Iowa Catholic Conference legislative update covers schools, taxes, moms and more


By Tom Chapman
For The Catholic Messenger

DES MOINES — Legislation pertaining to nonpublic schools, moms, church freedom and a flat tax were among the bills that survived the Iowa Leg­islature’s first “funnel” deadline. The bills were required to pass out of a committee by Feb. 18 to remain eligible for further consideration. Budget and tax bills have no deadline, however.

Students First


The governor’s bills to provide Students First (Education Savings Account) scholarships for some parents to send their children to any nonpublic school survived the deadline. Senate Study Bill 3080 passed the Senate Education Committee. The Speaker referred House Study Bill 672 to the House Appropriations Com­mittee. The latest Iowa-specific polling shows 77% of Iowa school parents support the creation of a universal Education Savings Account program. Gov. Reynolds held a news conference about the Students First plan at St. Theresa School in Des Moines on Feb. 15.


The governor also signed a bill setting state public school funding at $3.58 billion next year, an increase of 2.5%. Teachers (including those in Catholic schools), police officers and corrections officers, and childcare workers will begin to receive $1,000 pandemic bonuses. The bonuses will be for teachers who stayed on the job through the pandemic and continue teaching next school year.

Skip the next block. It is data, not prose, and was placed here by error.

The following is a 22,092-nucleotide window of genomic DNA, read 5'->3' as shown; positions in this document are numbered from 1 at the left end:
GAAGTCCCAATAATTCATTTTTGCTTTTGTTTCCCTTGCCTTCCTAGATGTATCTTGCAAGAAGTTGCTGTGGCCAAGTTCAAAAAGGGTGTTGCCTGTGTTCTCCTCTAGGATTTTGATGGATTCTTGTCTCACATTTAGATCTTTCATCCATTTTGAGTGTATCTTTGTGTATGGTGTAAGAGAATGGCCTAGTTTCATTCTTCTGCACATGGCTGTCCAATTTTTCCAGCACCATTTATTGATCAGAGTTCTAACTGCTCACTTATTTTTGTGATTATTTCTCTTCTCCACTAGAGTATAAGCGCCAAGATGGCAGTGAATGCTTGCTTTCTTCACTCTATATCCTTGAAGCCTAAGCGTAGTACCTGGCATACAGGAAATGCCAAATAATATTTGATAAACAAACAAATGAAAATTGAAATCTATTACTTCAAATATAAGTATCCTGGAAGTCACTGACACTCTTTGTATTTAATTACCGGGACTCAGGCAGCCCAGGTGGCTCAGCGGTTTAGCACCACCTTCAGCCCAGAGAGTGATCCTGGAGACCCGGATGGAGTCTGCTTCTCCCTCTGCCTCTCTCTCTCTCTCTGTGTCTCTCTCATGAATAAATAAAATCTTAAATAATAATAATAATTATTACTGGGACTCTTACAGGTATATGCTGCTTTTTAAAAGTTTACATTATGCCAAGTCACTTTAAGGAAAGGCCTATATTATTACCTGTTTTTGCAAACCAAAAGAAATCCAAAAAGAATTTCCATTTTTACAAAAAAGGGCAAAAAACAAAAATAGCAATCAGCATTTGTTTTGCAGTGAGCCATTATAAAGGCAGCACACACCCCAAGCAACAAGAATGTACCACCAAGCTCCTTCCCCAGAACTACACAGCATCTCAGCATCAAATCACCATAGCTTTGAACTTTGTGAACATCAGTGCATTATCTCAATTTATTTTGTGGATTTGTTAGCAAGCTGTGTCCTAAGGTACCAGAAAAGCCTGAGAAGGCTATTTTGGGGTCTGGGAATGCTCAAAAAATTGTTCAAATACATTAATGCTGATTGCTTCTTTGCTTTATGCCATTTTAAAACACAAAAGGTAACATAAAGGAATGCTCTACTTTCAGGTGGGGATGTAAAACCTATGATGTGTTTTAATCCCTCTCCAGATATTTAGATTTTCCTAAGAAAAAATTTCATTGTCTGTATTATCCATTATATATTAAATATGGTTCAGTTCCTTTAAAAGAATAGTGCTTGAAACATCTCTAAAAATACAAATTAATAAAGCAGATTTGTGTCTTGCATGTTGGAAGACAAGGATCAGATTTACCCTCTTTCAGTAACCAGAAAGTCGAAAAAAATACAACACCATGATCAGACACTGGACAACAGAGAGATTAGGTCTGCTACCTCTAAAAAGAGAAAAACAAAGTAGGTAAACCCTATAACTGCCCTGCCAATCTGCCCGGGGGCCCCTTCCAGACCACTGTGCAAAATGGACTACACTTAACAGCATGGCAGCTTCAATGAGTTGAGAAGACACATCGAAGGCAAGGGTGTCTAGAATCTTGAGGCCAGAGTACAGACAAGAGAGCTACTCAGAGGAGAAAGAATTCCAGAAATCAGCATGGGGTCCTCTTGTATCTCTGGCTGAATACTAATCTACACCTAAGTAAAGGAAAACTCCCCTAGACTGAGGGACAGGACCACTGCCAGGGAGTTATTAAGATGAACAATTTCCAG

Support Iowa MOMS

Senate Study Bill 3145, the “Iowa MOMS” bill (More Options for Maternal Support) bill, passed the Senate Human Resources Committee. “Iowa MOMS” would provide $2 million for groups that have a commitment to promoting healthy pregnancies and childbirth, instead of abortion.

Among the services:

• Nutritional services and education.
• Housing, education, and employment assistance during pregnancy and up to one year following a birth.
• Adoption education, planning, and services.
• Child care assistance if necessary for a pregnant woman to receive pregnancy support services.
• Parenting education and support.
• Material items.

The bill would also provide $3.1 million for a year of continuous postpartum coverage under the Medicaid program for mothers. This is a welcome increase from two months. This proposal might become especially important in a state like Iowa that has a fundamental right to abortion. On Feb. 23, the Iowa Supreme Court was scheduled to hear arguments on a challenge to Iowa’s law that required a 24-hour waiting period before an abortion can take place. The Iowa Catholic Conference (ICC) is hopeful that the Court will uphold the law and reverse its 2018 decision that made abortion a fundamental right in Iowa. Meanwhile, a bill to extend the “safe haven” law for newborns from 30 to 60 days, House File 2420, passed the House Human Resources Com­mittee. Unfortunately, a bill to provide more transparency regarding abortion complications didn’t make it past the deadline.